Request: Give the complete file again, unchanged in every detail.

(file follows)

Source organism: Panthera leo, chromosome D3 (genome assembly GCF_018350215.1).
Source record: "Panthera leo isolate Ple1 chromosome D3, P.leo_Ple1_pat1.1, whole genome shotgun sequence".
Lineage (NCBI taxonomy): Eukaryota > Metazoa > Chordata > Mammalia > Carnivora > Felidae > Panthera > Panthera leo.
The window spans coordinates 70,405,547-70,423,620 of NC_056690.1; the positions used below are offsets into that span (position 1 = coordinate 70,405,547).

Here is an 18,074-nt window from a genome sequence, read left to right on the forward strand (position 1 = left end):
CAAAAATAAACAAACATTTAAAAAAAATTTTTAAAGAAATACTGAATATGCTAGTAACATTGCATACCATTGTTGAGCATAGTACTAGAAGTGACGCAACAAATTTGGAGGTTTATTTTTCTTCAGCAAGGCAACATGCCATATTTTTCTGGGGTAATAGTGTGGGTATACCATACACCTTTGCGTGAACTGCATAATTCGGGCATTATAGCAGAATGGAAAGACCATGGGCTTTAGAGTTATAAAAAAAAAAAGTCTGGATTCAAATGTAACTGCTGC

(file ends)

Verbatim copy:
Source organism: Panthera leo, chromosome D3 (genome assembly GCF_018350215.1).
Source record: "Panthera leo isolate Ple1 chromosome D3, P.leo_Ple1_pat1.1, whole genome shotgun sequence".
Lineage (NCBI taxonomy): Eukaryota > Metazoa > Chordata > Mammalia > Carnivora > Felidae > Panthera > Panthera leo.
The window spans coordinates 70,405,547-70,423,620 of NC_056690.1; the positions used below are offsets into that span (position 1 = coordinate 70,405,547).

Here is an 18,074-nt window from a genome sequence, read left to right on the forward strand (position 1 = left end):
CAAAAATAAACAAACATTTAAAAAAAATTTTTAAAGAAATACTGAATATGCTAGTAACATTGCATACCATTGTTGAGCATAGTACTAGAAGTGACGCAACAAATTTGGAGGTTTATTTTTCTTCAGCAAGGCAACATGCCATATTTTTCTGGGGTAATAGTGTGGGTATACCATACACCTTTGCGTGAACTGCATAATTCGGGCATTATAGCAGAATGGAAAGACCATGGGCTTTAGAGTTATAAAAAAAAAAAGTCTGGATTCAAATGTAACTGCTGC